One of my students have been adopted to France while I was here and another is going to Denmark. Some children have been matched and others are still waiting. However, some children never leave the orphanage either as they are considered “not eligible” for adoption. There can be several reasons for that, but one is that their mothers did not sign the papers before disappearing. I don’t judge anyone in the situation where they will have to decide whether or not to give up their child. I myself support abortion and to give the born child a chance for a better life if one know one is not going to be able to provide it. I don’t think it’s in anyone’s right to judge someone in such a difficult situation. However, I do hope less children will be “non-eligible” for adoption in the future; I do judge those who leave a child and take away their opportunities for a better life.
“But isn’t it such a great life at the Orphanage?” You might ask. It’s definitely a better life. “Don’t they say hardship makes you stronger?” You might ask. Yes, even Malcolm Gladwell brought up studies in David and Goliath that show children who have lost either one or both parents or grown up in adverse conditions proves to make up a high number of historical geniuses or excelled personalities as they become less conventional, less obedient, less emotionally dependent and more imaginative.
However, this also empathise the importance of taking care of each individual child and give them the single attention, love and inspiration which children need so they can grow in the right direction. Many can be future geniuses, but the majority of criminals also come from difficult backgrounds. Moreover, take it from someone who grew up without parents; there is little worse for a child – even though they might not know another world right now at this age – than to see “all other children” with their parents at school plays, vacations or holiday traditions and wonder what wrong they have done to have had that taken away from them.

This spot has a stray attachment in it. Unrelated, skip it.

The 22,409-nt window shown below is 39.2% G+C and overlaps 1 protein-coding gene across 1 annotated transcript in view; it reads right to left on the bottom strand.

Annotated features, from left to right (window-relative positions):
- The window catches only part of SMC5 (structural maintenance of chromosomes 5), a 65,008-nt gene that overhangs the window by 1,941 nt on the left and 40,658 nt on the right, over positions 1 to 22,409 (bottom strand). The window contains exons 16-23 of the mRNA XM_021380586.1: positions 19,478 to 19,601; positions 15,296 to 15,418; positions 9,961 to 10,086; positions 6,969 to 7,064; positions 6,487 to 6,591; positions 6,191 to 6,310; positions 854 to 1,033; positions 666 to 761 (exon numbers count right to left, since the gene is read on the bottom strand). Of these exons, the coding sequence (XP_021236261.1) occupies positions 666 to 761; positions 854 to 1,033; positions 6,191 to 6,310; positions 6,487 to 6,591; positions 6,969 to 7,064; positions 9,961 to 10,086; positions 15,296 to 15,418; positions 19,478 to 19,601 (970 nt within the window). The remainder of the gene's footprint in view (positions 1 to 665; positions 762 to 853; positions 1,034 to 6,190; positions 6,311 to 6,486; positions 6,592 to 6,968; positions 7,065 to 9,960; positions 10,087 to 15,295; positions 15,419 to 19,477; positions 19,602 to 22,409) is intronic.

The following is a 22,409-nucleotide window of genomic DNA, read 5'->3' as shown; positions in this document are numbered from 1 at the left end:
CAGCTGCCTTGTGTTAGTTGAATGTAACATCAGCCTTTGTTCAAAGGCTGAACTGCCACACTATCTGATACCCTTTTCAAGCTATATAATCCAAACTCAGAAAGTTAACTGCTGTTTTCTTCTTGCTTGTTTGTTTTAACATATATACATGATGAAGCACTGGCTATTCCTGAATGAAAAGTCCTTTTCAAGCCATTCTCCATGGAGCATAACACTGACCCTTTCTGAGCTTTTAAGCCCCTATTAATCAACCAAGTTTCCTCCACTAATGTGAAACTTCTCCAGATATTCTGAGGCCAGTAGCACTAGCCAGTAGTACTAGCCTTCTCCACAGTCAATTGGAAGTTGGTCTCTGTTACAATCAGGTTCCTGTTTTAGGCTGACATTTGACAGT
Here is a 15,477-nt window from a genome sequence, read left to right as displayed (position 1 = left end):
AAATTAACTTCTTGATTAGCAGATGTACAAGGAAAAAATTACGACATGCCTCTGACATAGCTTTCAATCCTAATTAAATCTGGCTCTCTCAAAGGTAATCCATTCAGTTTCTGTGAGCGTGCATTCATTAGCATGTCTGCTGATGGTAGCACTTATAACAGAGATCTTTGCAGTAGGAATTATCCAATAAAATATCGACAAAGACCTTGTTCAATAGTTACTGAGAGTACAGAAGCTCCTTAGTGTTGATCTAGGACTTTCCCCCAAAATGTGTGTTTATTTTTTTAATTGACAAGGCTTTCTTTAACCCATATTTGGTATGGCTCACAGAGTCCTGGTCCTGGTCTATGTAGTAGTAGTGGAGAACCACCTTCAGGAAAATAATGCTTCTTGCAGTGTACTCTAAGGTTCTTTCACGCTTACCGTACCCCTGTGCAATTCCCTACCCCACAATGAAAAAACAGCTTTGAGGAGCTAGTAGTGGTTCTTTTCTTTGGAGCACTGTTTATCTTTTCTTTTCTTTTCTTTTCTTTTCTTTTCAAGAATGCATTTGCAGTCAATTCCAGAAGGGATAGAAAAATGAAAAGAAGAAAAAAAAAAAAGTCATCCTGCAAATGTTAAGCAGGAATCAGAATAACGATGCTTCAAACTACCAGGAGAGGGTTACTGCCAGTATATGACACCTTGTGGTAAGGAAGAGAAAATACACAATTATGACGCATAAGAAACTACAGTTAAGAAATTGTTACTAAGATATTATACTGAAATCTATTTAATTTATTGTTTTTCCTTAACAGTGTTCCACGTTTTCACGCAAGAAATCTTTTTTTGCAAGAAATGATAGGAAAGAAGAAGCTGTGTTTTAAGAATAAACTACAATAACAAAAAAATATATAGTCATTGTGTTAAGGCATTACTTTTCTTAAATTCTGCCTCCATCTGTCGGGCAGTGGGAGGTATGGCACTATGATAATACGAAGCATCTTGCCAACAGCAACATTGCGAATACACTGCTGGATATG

Children need that unconditional love and unlimited attention. No matter how good the orphanage is and all the good it teaches the children, there is nothing it can do to provide that to each single one. They also have to make room for new playmates; the stream of incoming orphans doesn’t stop. One comes in as one goes out.
If you want to find out how you can help, The Archibald project is working hard to prevent children from being without families. It is well worth to take look at what they do; you can find more information and inspirational stories about adoption here. Moreover, apart from adoption, being a foster parent or volunteer, you can also help by fully (70 000B a year) or partially (min 1000B a year) sponsoring a Thai child at the Orphanage directly. You can contact Thai Childrens Trust in the UK or the Pattaya Orphanage for more information on this.
Today’s interesting note: after about three days at the Orphanage, me and my nan became partial sponsors to the little girl in the picture above (who put money on me doing something like this?). She’s been the ray of light for me here; she always comes running when she sees me and she’s “my girl” as people began to say. I wish I could do so much more for her, but at the very least I can now help support her and make sure that she grows up well. I got a #mamaheart for her.